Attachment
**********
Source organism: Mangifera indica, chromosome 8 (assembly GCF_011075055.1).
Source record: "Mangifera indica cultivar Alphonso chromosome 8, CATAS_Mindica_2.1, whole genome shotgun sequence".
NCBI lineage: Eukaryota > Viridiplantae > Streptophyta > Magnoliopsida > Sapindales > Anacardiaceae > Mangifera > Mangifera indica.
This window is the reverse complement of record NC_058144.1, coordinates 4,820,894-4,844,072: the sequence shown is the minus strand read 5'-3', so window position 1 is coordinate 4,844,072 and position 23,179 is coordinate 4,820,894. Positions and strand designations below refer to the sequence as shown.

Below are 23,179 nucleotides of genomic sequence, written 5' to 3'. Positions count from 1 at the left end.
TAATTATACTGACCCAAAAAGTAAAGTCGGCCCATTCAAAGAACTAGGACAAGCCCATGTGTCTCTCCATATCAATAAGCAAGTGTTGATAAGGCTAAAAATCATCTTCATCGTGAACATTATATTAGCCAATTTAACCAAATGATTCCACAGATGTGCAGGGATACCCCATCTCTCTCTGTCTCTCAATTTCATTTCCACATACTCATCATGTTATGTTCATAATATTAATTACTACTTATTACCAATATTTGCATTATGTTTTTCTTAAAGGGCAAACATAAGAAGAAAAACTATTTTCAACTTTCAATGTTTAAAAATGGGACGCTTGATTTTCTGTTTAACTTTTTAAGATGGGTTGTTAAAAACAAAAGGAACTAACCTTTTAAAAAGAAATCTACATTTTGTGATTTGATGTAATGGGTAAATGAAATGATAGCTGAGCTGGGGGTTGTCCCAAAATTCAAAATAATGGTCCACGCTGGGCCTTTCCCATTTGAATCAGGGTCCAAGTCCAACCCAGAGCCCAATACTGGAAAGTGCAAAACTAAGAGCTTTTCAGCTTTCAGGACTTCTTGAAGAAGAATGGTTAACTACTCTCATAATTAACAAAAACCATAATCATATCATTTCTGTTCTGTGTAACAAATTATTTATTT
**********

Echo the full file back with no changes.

Source organism: Mangifera indica, chromosome 8 (assembly GCF_011075055.1).
Source record: "Mangifera indica cultivar Alphonso chromosome 8, CATAS_Mindica_2.1, whole genome shotgun sequence".
NCBI lineage: Eukaryota > Viridiplantae > Streptophyta > Magnoliopsida > Sapindales > Anacardiaceae > Mangifera > Mangifera indica.
This window is the reverse complement of record NC_058144.1, coordinates 4,820,894-4,844,072: the sequence shown is the minus strand read 5'-3', so window position 1 is coordinate 4,844,072 and position 23,179 is coordinate 4,820,894. Positions and strand designations below refer to the sequence as shown.

Below are 23,179 nucleotides of genomic sequence, written 5' to 3'. Positions count from 1 at the left end.
TAATTATACTGACCCAAAAAGTAAAGTCGGCCCATTCAAAGAACTAGGACAAGCCCATGTGTCTCTCCATATCAATAAGCAAGTGTTGATAAGGCTAAAAATCATCTTCATCGTGAACATTATATTAGCCAATTTAACCAAATGATTCCACAGATGTGCAGGGATACCCCATCTCTCTCTGTCTCTCAATTTCATTTCCACATACTCATCATGTTATGTTCATAATATTAATTACTACTTATTACCAATATTTGCATTATGTTTTTCTTAAAGGGCAAACATAAGAAGAAAAACTATTTTCAACTTTCAATGTTTAAAAATGGGACGCTTGATTTTCTGTTTAACTTTTTAAGATGGGTTGTTAAAAACAAAAGGAACTAACCTTTTAAAAAGAAATCTACATTTTGTGATTTGATGTAATGGGTAAATGAAATGATAGCTGAGCTGGGGGTTGTCCCAAAATTCAAAATAATGGTCCACGCTGGGCCTTTCCCATTTGAATCAGGGTCCAAGTCCAACCCAGAGCCCAATACTGGAAAGTGCAAAACTAAGAGCTTTTCAGCTTTCAGGACTTCTTGAAGAAGAATGGTTAACTACTCTCATAATTAACAAAAACCATAATCATATCATTTCTGTTCTGTGTAACAAATTATTTATTT